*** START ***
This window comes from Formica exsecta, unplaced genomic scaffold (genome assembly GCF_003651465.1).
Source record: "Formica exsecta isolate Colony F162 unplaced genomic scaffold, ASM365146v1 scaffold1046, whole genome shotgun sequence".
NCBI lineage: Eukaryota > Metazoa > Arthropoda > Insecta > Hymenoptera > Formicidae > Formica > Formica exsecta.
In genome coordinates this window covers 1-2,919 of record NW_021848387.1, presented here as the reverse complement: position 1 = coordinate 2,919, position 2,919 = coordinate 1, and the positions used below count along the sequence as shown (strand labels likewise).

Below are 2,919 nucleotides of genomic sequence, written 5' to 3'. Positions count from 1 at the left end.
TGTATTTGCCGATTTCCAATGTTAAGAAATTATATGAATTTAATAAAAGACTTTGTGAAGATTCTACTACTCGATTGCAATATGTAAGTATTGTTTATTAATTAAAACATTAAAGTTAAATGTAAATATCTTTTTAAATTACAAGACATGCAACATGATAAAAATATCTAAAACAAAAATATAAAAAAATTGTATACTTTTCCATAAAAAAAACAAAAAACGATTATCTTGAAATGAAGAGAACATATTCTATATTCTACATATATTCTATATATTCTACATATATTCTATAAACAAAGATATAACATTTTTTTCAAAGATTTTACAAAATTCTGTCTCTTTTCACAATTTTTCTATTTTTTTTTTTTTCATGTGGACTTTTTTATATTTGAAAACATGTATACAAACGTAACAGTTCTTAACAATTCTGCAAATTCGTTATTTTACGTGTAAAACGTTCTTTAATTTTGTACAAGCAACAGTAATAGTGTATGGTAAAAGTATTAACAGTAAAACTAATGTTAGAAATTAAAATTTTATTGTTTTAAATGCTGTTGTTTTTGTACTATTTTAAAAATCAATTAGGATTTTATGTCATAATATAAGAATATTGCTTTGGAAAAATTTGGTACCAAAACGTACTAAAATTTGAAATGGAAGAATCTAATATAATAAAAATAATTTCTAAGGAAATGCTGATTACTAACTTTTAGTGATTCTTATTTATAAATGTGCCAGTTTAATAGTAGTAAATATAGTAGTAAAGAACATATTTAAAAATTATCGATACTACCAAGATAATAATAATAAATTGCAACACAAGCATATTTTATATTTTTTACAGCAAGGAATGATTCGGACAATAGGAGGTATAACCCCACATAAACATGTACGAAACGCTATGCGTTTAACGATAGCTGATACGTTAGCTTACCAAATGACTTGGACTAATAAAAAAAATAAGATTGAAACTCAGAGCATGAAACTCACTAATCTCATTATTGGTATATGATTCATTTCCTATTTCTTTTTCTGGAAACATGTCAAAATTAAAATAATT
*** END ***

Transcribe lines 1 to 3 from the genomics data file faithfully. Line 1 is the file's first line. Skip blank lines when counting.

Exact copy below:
This window comes from Formica exsecta, unplaced genomic scaffold (genome assembly GCF_003651465.1).
Source record: "Formica exsecta isolate Colony F162 unplaced genomic scaffold, ASM365146v1 scaffold1046, whole genome shotgun sequence".
NCBI lineage: Eukaryota > Metazoa > Arthropoda > Insecta > Hymenoptera > Formicidae > Formica > Formica exsecta.